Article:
From research project to grassroots network
A major catalyst for the formation of our network was a SSHRC (Social Sciences and Humanities Research Council) funded community-based, participatory action research project on Racialised Girls and Social Cohesion under the direction of Dr. Jo-Anne Lee (Department of Women’s Studies – University of Victoria) beginning in Spring 2001. Focusing on community development, the study’s research team and participants brought racialized minority and Indigenous girls together to talk about their issues in a July 2002 conference held at the University of Victoria: It’s About Us: A Conference for Girls on Race and Identities. The girls and women at this conference wanted an organization to continue the work that the conference began, leading to the creation of Antidote.
Antidote’s mandate is to reduce social exclusion faced by Indigenous and minority girls, young women and women by:
- Enhancing their psychosocial wellbeing and visibility through supportive programming and social networks;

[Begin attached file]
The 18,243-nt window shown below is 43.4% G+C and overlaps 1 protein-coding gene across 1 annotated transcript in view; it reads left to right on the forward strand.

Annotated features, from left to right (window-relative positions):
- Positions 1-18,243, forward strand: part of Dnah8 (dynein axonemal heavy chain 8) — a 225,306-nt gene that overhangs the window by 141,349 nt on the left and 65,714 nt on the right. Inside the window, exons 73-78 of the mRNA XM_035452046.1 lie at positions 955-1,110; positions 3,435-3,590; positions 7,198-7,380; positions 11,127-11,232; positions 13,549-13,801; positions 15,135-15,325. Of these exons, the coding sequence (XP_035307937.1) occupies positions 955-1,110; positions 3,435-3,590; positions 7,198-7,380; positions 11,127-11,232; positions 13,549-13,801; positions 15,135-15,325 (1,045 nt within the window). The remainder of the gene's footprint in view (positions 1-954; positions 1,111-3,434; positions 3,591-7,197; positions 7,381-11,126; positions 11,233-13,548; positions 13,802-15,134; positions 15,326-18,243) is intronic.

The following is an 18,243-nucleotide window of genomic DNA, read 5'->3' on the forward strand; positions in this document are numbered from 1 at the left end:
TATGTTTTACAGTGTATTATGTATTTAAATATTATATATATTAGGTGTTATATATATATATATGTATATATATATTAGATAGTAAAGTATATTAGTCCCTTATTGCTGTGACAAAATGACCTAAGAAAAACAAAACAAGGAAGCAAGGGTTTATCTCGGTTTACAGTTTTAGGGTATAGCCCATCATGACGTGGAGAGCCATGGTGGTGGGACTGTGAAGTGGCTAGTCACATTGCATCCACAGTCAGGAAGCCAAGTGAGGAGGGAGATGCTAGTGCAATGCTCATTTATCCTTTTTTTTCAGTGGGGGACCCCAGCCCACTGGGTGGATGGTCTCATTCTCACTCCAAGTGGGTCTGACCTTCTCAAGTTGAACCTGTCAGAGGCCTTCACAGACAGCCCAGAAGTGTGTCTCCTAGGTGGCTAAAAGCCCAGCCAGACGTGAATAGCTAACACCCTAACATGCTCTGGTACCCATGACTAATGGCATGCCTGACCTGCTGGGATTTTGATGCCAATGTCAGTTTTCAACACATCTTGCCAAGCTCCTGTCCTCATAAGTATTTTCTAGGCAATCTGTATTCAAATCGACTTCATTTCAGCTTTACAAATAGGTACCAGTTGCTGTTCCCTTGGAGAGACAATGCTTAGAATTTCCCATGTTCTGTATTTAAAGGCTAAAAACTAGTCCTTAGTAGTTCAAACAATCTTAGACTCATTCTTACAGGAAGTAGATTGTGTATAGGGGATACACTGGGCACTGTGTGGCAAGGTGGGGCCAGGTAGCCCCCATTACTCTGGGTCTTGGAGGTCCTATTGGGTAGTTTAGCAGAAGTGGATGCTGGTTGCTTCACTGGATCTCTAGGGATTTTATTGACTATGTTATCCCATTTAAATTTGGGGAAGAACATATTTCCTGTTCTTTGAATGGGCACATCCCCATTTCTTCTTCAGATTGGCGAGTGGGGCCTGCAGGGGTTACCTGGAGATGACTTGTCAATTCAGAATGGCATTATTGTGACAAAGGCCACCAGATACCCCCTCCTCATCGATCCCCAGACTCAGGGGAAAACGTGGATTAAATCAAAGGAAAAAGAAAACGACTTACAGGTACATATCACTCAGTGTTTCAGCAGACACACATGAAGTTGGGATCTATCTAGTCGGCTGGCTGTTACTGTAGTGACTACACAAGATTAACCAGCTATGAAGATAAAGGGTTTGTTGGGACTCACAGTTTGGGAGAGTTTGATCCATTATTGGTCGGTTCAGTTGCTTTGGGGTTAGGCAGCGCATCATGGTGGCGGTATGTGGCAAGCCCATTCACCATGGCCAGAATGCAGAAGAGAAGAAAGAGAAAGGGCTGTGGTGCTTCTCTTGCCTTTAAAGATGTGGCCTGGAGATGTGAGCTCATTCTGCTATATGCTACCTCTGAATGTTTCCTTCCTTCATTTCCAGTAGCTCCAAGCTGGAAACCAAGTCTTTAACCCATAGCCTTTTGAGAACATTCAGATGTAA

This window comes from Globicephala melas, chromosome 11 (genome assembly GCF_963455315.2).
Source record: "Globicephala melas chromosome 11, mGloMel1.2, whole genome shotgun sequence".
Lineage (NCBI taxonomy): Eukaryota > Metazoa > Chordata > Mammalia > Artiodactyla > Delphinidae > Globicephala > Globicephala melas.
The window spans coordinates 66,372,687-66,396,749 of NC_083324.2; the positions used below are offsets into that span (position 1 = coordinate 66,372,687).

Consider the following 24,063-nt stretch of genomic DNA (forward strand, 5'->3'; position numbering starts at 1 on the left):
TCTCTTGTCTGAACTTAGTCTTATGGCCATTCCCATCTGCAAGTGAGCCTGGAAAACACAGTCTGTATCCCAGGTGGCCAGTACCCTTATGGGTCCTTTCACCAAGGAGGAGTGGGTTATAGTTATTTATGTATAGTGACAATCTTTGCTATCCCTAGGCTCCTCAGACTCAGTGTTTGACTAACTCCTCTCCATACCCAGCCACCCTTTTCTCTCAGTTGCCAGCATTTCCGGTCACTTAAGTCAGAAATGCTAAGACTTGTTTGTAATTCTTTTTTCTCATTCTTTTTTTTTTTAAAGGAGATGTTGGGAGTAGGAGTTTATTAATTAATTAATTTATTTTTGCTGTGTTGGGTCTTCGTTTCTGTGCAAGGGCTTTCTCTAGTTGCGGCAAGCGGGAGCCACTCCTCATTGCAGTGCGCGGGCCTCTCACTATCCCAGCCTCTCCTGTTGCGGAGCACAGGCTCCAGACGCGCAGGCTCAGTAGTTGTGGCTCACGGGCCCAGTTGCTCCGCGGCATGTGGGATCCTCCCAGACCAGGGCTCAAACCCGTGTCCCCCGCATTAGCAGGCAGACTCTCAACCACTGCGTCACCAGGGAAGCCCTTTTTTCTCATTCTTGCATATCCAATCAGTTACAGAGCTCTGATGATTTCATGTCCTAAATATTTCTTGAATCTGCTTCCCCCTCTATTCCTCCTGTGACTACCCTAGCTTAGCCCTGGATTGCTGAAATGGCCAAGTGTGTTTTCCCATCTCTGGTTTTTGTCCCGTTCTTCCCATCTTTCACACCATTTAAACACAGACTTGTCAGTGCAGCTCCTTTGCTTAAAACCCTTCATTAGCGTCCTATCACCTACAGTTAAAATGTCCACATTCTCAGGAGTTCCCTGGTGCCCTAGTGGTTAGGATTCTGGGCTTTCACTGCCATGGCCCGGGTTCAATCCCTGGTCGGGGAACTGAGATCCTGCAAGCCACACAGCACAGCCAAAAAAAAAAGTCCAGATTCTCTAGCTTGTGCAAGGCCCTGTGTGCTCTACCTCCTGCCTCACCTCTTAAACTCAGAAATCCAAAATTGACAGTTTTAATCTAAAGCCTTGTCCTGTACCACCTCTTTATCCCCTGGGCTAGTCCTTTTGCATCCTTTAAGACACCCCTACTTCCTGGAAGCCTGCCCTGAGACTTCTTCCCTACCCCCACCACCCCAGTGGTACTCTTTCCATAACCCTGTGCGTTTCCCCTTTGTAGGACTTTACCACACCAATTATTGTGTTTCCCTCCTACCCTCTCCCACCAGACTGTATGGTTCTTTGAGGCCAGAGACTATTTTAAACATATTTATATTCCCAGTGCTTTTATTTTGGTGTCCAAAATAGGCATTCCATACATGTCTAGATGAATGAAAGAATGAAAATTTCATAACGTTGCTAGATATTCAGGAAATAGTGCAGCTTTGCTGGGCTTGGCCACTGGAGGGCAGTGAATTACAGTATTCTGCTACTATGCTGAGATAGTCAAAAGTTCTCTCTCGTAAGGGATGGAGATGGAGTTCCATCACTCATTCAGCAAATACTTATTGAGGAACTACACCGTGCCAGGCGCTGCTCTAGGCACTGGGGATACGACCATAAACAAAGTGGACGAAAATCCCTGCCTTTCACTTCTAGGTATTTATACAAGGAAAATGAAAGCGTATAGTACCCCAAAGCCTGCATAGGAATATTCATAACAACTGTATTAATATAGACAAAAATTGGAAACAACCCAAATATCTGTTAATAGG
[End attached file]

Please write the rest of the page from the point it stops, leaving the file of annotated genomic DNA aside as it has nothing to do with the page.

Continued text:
- Providing training that supports their skill building, civic engagement and leadership capacity;
- Highlighting their voices and needs in programming, policy and research that impacts them;
- Promoting intercultural and intergenerational partnerships through community-based public education initiatives.
Our intergenerational family
Antidote has an innovative and flexible intergenerational structure based on three self-identified age groups.
Gurlz are girls and young women under the age of 19.
Sistahs are young women ages 19 – 30.
Aunties are women ages 30 and above.
And everyone in between! If you don’t identify with any of these groups, you can create your own.
Antidote offers a unique intergenerational and cross-cultural space to develop supportive mentoring relationships with other members who share similar lived experiences, and who understand and support one another.